White Butter: The Unsalted Indian Makhan and the Best Ways to Use It

Do you remember those huge aloo paranthas

with dollops of white butter served to you by your mother? Or when she made Makke di Roti and Sarso da Saag

which seemed incomplete without the creamy butter topping. Back in the day, white butter was used commonly in Punjabi households and perhaps it still is in most homes. Freshly made white butter has its own charm. It is also known as ‘Loni’ in Maharashtra where white butter is used on popular snacks like Thalipeeth. Its creamy texture offers an exceptionally satiating feeling to your palate. It is fuss-free and easy to make at home and can be used as a healthier alternative to processed yellow butter that you would pick up from superstores and more often than not, is loaded with sodium and preservatives.

“White butter is made with fresh milk and cream. The best part about it is that it is unsalted, unlike yellow butter that has a lot of salt,” shares Consultant Nutritionist Dr. Rupali Dutta. Dr.Simran Saini also agrees, “White butter is natural and unprocessed and it is more nutritious than yellow butter. Another reason that makes white butter better is that it does not contain the harmful trans-fat which has been linked with various chronic ailments like heart disease, obesity and diabetes.”

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How is white butter made?

 

According to Pinky Dixit, Owner of Soam in Mumbai, “I have been eating white butter since I was a kid, like most of us. I have grown up watching my mother make white butter at home. It is a simple process. She used to remove cream from the milk, add some cold water to it and then churn it. During the churning process, the whey (water) gets separated and is kept in another bowl. The butter that was made during the churning process was then collected and patted dry so as to remove any excess moisture and then stored.”

 

Here are some tips to make delicious white butter at home:

 

1. Once you have boiled milk, refrigerate it for at least 4-5 hours before using it to make white butter. This is because milk forms a layer of cream that you can use to make the butter. You wouldn’t have to buy cream anymore and can rely on fresh and natural cream. Storing cream which is obtained from the milk is a continuous process. You should collect the malai for two-three days until you get enough to make butter out of it.

 

2. Once you have boiled the milk, refrain from disturbing the milk and just leave it to cool. If you churn it with a spoon continuously, it won’t form the malai you want for making white butter.

 

3. During the churning process, make sure you remove the whey from it. Also, ensure that you squeeze out all the excess water from the butter using a cheesecloth. You don’t want your butter to be soft and watery. The texture should remain creamy yet stiff.

 

4. Store the butter in a dry container and refrigerate it immediately. Try to consume it within 10-15 days. If you are freezing it, you can keep it for a month but not more. Try preparing a fresh batch whenever you can.

 

5. To churn white butter out of the cream, you should use a wooden ladle or the mathani. You need to stir it continuously in both directions in order to separate butter from cream.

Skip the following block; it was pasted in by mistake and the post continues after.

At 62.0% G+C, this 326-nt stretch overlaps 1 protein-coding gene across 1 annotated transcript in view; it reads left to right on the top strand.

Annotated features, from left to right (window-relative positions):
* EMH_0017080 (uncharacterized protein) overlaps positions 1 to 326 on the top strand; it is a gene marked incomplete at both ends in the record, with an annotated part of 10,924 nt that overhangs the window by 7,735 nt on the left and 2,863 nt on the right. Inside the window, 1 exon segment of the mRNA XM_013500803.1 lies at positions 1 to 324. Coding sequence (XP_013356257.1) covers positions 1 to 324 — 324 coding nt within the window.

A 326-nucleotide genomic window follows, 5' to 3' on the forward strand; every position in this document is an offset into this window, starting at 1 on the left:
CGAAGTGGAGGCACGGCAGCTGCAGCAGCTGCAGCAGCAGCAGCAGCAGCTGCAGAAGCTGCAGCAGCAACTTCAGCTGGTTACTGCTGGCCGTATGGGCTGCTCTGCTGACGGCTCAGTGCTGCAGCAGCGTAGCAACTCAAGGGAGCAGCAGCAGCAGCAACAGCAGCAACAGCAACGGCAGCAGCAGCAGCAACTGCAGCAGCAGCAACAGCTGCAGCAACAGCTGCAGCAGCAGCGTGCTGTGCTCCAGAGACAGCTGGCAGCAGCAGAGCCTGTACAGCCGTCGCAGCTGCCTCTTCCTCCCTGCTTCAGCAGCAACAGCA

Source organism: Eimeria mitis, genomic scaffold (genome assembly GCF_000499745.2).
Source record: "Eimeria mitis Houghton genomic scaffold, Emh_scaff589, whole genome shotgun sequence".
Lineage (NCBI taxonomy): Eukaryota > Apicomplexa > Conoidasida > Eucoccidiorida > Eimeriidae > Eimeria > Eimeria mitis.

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How to use white butter

 

Pinky Dixit suggests various ways in which white butter can be used, besides being a topping for parathas or making a tempering for dal.

 

1. To make ghee

 

You can use the white butter to make pure desi ghee at home. All you need to do is to take the white butter and heat it for a few hours until the ghee starts to separate itself from the residue and strain it once it cools down.

 

2. Used as a softening agent

 

You can use white butter as a softening agent in the dough you prepare for paranthas. Instead of putting refined oil, you can add a little bit of white butter in the dough. The paranthas end up softer and tastier.

 

3. Used to make flavoured butter

 

Yellow butter is salted and its taste overpowers anything that you add to it. On the contrary, white butter is unsalted and has a lovely subtle flavour. Hence, you can mix honey or saffron to spruce up the flavours and use it like regular butter in sandwiches or baked dishes. You can even add some fresh herbs or seasonings to it.

 

4. Buttermilk from leftover whey

 

Do not throw the leftover whey as it can be consumed as sweetened or spiced buttermilk. The drink is popularly enjoyed in South India. You can even use it to make soft cheese at home that can be used for dips or as a filling in sandwiches. The cheese made with buttermilk has a slight tang and goes well with lime, fresh herbs and cracked pepper.

 

Here’s a recipe to make white butter at home.

 

White Butter

 

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Ingredients

  • Cream or malai (Malai is the fat obtained from milk)
  • Ice cubes

Method

 

1. Take malai in a small bowl at room temperature.

 

2. Take a bigger bowl and add ice cubes to it. Place the small bowl with malai on top of these ice cubes.

 

3. Beat well till the butter floats on top.

 

4. Let it stand for 15-20 minutes. The butter will solidify.

 

5. Skim the butter and leave the liquid.

 

6. This butter is unsalted and usually white in color.

[“source-food.ndtv”]